Fight Skin Aging, Bone Loss, and Heart Disease With Two Cups of This Superfood a Day
It'll give you gorgeous hair, too.
These days, grocery stores are quickly running out of essentials like eggs and milk. With demand high and stocks low, many are seeking alternatives, and oat milk has become a popular choice. And while non-dairy milk options have been trendy for a while, oat milk boasts its own unique health benefits you’ll be surprised — and excited — to learn about.
What is oat milk?
Oat milk is a non-dairy milk alternative made from oats. To make oat milk, steel-cut or rolled oats are soaked with water, blended together, and then strained with a cheesecloth. Oat milk tastes really similar to dairy milk, thought it’s a little sweeter and has a thicker texture.
Much like whole oats, oat milk boasts a dense nutrient profile that makes it super healthy to add to your diet. Even further, we’d go as far as to say it could also be considered an anti-aging superfood.
Compared to other non-dairy milk alternatives, oat milk has more carbs and fiber than almond or soy milk. Also, oat and almond milk both tend to be enriched with nutrients. Almond milk varieties generally contain more vitamin E, but oat milk tends to contain more added B vitamins. Plus, if you have allergies to nuts or soy, oat milk is a totally safe option.
Health Benefits of Oat Milk
Since oat milk is made from whole oats, it naturally contains nutrients like riboflavin, phosphorus, and potassium. Riboflavin is a B vitamin that plays a role in our ability to turn food into energy. Phosphorus is a mineral that’s involved in the health of our bones and teeth. Potassium is another mineral is essential for proper muscle and nerve function.
What’s more, since it’s often used to replace regular cow’s milk in one’s diet, oat milk is fortified with nutrients that are present in milk like calcium, potassium, iron, and vitamins A and D. Oat milk can contain up to 50 percent of the recommended daily intake (RDI) for vitamin B12, 27 percent for calcium, and 18 percent of vitamin A and D.
Adding oat milk to your diet can help you take better care of your skin and hair. As mentioned, oat milk contains high amounts of B vitamins like riboflavin and B12. B vitamins are linked to a number of health benefits, including strong hair, nails, and skin. In fact, vitamin B 12 specifically is often found in hair, skin, and nail supplements. B vitamins also help fight oxidative damage to our cells from harmful free radicals, helping to minimize skin damage and encourage cellular repair.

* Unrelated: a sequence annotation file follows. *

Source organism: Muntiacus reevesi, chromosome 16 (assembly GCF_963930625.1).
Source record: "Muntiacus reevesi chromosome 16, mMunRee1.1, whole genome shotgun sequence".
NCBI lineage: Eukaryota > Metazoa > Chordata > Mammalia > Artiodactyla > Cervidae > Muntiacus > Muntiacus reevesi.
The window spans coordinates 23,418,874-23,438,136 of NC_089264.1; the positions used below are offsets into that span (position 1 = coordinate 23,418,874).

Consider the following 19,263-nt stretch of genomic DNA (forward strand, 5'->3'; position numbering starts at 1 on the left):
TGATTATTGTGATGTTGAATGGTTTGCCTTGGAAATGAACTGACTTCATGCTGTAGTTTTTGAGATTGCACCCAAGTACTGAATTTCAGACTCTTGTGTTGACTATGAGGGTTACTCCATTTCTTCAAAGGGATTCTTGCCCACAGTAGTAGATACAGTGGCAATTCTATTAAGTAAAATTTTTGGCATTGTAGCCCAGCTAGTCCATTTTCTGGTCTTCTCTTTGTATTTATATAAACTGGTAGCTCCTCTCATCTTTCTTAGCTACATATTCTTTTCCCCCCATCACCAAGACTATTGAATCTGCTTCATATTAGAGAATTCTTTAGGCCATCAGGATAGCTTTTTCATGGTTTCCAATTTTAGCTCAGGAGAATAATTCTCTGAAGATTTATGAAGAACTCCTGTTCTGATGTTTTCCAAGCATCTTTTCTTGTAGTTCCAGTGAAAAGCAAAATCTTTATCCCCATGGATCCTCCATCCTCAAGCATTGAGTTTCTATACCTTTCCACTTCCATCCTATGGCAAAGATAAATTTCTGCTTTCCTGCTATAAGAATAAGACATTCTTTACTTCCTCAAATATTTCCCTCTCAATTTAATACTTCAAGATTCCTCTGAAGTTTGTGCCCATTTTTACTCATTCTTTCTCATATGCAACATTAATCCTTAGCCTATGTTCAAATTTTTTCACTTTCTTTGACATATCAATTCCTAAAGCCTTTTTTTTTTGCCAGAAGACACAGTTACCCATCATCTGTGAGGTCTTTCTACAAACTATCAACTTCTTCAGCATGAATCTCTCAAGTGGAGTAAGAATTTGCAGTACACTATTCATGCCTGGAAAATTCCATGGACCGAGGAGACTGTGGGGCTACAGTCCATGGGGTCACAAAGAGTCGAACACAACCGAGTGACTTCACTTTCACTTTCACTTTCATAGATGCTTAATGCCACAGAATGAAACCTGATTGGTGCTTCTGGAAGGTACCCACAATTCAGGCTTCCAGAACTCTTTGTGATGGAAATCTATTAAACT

Similarly, b vitamins work anti-aging magic on hair, too, by encouraging cell renewal the same way they do for skin. They also may play a role in hair color. Some research suggests that deficiency in vitamin B 12 can cause premature graying and hair loss. What’s more, women are more likely to be deficient in B 12 during and after menopause.
And if you’re actively working to keep your bones strong and sturdy over time, oat milk can help. Vitamin B12 has been linked to strong bones and a lowered risk of bone conditions like osteoporosis. Oat milk is also often fortified with vitamin D and calcium — both nutrients which promote good bone health.
As we get older, our heart health becomes another top concern. Oat milk contains beta glucan, a type of soluble fiber that benefits the heart. The beta glucan in oats forms a gel-like consistency in the intestines and helps to move waste through the digestive system. That gel-like substance binds to excess fat (cholesterol), helping it to be excreted rather than absorbed into your bloodstream. In other words, drinking oat milk could potentially lower your blood cholesterol levels and help you fight heart disease.
Research backs this up: In one study, subjects who consumed three cups of oat milk every day for five weeks reduce LDL “bad” cholesterol by five percent. Another study found that consuming three grams of oat beta-glucans each day lowered LDL cholesterol by between five and seven percent. A cup of oat milk contains about one and a half grams of beta-glucans, so these results could be achieved with just two cups a day!
All in all, oat milk is a delicious and nutritious milk substitute that doesn’t come with as many risk factors as other plant-based milk options. That being said, many commercial oat milk brands contain added sugar, so be sure to check your labels and opt for unsweetened varieties when possible.
Need ideas for adding oat milk to your diet? Check out some of our favorite oat milk recipes here!
Here’s to looking and feeling great — at any age!
This article originally appeared on our sister site, First for Women.
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